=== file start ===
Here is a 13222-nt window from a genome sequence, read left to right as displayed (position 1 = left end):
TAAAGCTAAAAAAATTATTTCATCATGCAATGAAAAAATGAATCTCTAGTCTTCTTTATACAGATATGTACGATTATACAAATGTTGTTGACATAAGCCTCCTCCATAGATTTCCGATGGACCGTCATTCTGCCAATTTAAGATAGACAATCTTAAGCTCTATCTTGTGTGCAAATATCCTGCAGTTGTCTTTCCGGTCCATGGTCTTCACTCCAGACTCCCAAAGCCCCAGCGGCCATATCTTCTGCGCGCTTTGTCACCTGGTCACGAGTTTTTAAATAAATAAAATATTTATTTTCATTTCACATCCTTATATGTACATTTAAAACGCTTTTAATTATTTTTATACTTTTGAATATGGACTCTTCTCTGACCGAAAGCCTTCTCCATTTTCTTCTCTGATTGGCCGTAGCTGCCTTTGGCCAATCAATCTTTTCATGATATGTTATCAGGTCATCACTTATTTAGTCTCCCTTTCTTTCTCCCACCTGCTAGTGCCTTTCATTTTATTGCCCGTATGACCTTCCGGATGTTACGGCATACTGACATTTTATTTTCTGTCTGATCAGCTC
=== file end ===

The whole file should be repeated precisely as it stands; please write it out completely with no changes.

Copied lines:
Here is a 13222-nt window from a genome sequence, read left to right as displayed (position 1 = left end):
TAAAGCTAAAAAAATTATTTCATCATGCAATGAAAAAATGAATCTCTAGTCTTCTTTATACAGATATGTACGATTATACAAATGTTGTTGACATAAGCCTCCTCCATAGATTTCCGATGGACCGTCATTCTGCCAATTTAAGATAGACAATCTTAAGCTCTATCTTGTGTGCAAATATCCTGCAGTTGTCTTTCCGGTCCATGGTCTTCACTCCAGACTCCCAAAGCCCCAGCGGCCATATCTTCTGCGCGCTTTGTCACCTGGTCACGAGTTTTTAAATAAATAAAATATTTATTTTCATTTCACATCCTTATATGTACATTTAAAACGCTTTTAATTATTTTTATACTTTTGAATATGGACTCTTCTCTGACCGAAAGCCTTCTCCATTTTCTTCTCTGATTGGCCGTAGCTGCCTTTGGCCAATCAATCTTTTCATGATATGTTATCAGGTCATCACTTATTTAGTCTCCCTTTCTTTCTCCCACCTGCTAGTGCCTTTCATTTTATTGCCCGTATGACCTTCCGGATGTTACGGCATACTGACATTTTATTTTCTGTCTGATCAGCTC